Free calculated testosterone levels decreased from 123.4 ± 24.0 pmol/L at day 1 to 31.8 ± 5.3 pmol/L at day 4 (p < 0.001), Table 1. The fc-testosterone was low (<225 pmol/L) in 22/28 (78.6%) men day 1 and in 29/29 (100%) day 4, Figure 1. Also fc-testosterone day 1 after TBI was significantly lower in patients alive (100.1 ± 22.5 pmol/L) compared to deceased (263.3 ± 74.1 pmol/L) 3 months after TBI (p < 0.04). This difference was not found between the unfavorable/favorable outcome groups. A negative correlation between day 1 fc-testosterone and GOS at 3 months approached statistical significance (ρ = −0.36, p = 0.063). There was no correlation between fc-testosterone levels and GCS, ISS, Marshall grade, ICPmax and CPPmin.

LH levels were low in the acute phase after sTBI and LH below normal values were found in 16/29 male patients (55.2%) at day 1 and 17/29 (58.6%) day 4 after sTBI (Table 1). LH above normal was found in 2/29 (6.9%) patients both on day 1 and day 4 (Figure 1). LH day 1 was higher (13.7 ± 4.8 IU/L) in subjects deceased at 3 months as compared to survivors (2.1 ± 0.3 IU/L, p < 0.01) (Figure 3). Similar results were found for the unfavorable (5.5 ± 1.7 IU/L) vs. favorable group (1.4 ± 0.1 IU/L, p < 0.02) (Figure 3b). Accordingly, there was a negative correlation between day 1 LH levels and GOS at 3 months (ρ = −0.53, p < 0.004). Furthermore, levels of LH day 1 were significantly correlated to ICPmax (r = 0.49, p < 0.01) and to Marshall grade (ρ = 0.44, p < 0.02). There was no correlation between the LH levels and GCS, ISS and CPPmin.

thumbnailFigure 3. a) Serum LH, FSH, testosterone and fc-testosterone levels day 1 and day 4 in male survivors and non-survivors 3 months after injury. Note that the value for fc-testosterone is divided by 10. Wilcoxon sign rank test between groups. Values are means ± sem. b) Serum LH, FSH, testosterone and f fc-testosterone levels day 1 and day 4 in males with favorable (GOS 4-5) and unfavorable outcome 3 months after injury. Note that the value for fc-testosterone is divided by 10. Wilcoxon sign rank test between groups. Values are means ± sem.

As for LH the level of FSH in the male patients was low in the acute phase after sTBI and decreased further from day 1 to day 4 (p < 0.003) (Table 1). FSH levels below normal were found in 3/29 (10.3%) at day 1 and in 11/29 (37.9%) at day 4, whereas FSH was above normal in 2/29 (6.9%) day 1 and 1/29 (3.4%) day 4 after sTBI (Figure 1). Day 1 FSH levels were higher in patients deceased at 3 months (13.0 ± 8.0 IU/L) as compared to survivors (3.3 ± 0.6 IU/L, p < 0.02). This difference was not found between the favorable and unfavorable groups. GOS at 3 months was negatively correlated with FSH day 1 (ρ = −0.46, p < 0.02) and as for LH there was a positive correlation between day 1 FSH and Marshall grade (ρ = 0.39, p < 0.04). There was no correlation between FSH and GCS, ISS, ICPmax and CPPmin.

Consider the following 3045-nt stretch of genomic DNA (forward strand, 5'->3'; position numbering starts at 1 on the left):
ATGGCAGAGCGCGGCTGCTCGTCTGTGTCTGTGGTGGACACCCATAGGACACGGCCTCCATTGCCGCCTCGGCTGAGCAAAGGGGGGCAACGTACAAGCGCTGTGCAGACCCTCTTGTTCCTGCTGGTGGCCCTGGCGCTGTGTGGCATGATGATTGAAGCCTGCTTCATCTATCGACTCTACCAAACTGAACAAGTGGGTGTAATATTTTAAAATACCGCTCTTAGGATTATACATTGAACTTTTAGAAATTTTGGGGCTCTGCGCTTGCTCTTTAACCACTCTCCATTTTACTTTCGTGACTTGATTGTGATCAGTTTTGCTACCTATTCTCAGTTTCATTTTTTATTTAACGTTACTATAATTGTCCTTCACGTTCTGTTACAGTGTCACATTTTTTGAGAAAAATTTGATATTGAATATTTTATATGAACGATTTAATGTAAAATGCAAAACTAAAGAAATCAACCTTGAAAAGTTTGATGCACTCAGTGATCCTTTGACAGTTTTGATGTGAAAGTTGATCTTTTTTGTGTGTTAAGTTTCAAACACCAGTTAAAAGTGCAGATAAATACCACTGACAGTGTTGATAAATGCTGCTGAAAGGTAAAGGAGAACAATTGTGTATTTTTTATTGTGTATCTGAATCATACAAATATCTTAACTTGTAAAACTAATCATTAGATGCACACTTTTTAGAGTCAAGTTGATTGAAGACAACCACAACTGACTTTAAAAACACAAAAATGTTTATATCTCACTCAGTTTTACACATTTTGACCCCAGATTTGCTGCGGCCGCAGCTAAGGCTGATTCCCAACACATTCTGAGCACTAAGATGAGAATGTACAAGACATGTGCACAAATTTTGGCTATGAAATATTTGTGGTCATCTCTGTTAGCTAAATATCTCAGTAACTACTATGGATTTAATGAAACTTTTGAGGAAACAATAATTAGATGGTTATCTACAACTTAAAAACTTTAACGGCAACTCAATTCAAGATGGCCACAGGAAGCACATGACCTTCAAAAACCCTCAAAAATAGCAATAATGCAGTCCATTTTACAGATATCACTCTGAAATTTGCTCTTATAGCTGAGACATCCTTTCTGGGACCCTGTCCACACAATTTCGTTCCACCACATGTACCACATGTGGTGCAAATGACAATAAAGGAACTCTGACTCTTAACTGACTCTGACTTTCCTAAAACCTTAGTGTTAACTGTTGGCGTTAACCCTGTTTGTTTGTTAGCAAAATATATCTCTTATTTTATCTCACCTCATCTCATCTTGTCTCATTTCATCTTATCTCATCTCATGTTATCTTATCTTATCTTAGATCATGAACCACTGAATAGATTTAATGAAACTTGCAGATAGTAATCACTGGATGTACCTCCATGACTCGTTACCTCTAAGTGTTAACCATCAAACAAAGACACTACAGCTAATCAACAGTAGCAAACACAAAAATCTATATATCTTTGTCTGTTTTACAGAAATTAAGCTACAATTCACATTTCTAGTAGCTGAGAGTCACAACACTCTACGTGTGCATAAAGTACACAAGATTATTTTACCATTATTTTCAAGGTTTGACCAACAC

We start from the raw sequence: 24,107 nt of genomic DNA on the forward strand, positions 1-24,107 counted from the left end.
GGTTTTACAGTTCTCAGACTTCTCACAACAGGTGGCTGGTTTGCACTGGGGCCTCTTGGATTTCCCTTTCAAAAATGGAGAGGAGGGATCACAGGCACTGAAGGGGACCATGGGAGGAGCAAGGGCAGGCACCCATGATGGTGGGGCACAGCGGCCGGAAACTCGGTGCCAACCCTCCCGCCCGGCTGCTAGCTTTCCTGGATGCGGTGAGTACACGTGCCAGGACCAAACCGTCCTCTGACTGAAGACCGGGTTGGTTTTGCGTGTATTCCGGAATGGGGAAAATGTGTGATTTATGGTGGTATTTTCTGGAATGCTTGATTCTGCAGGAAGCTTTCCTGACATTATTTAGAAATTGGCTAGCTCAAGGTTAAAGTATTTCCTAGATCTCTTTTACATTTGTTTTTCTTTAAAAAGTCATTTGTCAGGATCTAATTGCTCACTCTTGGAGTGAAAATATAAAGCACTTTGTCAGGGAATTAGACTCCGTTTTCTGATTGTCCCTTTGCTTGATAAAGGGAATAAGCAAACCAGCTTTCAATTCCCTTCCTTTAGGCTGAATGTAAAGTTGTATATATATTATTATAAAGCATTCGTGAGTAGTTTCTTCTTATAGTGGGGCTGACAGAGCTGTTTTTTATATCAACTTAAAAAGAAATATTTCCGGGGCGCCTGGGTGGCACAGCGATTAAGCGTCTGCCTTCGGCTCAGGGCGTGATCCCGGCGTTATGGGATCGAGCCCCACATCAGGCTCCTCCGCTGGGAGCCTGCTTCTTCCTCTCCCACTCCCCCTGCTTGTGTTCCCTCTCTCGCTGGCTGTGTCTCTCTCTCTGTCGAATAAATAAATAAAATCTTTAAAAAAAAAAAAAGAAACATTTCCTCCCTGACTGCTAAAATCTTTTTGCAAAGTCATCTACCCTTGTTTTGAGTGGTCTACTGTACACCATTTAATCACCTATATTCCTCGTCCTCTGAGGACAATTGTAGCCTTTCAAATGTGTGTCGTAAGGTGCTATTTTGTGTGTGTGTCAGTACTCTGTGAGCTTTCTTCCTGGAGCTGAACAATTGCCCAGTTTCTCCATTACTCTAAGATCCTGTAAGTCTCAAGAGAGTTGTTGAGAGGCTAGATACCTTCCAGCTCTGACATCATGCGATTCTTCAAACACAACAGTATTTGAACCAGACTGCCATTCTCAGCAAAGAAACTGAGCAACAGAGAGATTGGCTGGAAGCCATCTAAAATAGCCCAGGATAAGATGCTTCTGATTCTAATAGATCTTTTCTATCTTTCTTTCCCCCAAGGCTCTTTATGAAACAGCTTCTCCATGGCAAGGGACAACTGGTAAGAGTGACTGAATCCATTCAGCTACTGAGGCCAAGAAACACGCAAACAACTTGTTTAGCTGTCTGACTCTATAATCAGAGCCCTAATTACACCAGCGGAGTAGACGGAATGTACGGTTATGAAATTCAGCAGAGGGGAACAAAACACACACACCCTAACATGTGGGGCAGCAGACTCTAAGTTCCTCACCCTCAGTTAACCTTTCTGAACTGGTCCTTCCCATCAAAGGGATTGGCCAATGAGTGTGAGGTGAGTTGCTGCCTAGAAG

To investigate the possibility that the low testosterone was secondary to high prolactin we searched possible correlations between prolactin and LH, FSH, total testosterone and f-testosterone. No such correlation was found suggesting that the hypogonadotropic hypogonadism in acute TBI is not due to an inhibitory effect of elevated prolactin.

Pituitary – gonadal axis in women

We were unable to establish in which phase in the menstrual cycle these severely injured women were. Neither could we for all subjects be certain whether they were pre- or postmenopausal or if they were on exogenous estrogens. Thus, these hormone levels could not be accurately interpreted and therefore not presented. However, LH, FSH and estradiol levels in woman were generally low.

Somatotropic axis

There was a great variability in GH levels at all measured time points ranging from 0.2 ug/L to 99 ug/L. Mean GH levels showed no significant diurnal variation between morning and evening. No correlations were found between GH and GCS, ISS, Marshall grade, ICPmax, CPPmin or GOS. There was a trend towards lower GH levels in deceased as compared to alive patients at 3 months, see Table 2.

Table 2. GH levels day 1 and day 4 in patients deceased and alive patients at 3 months post trauma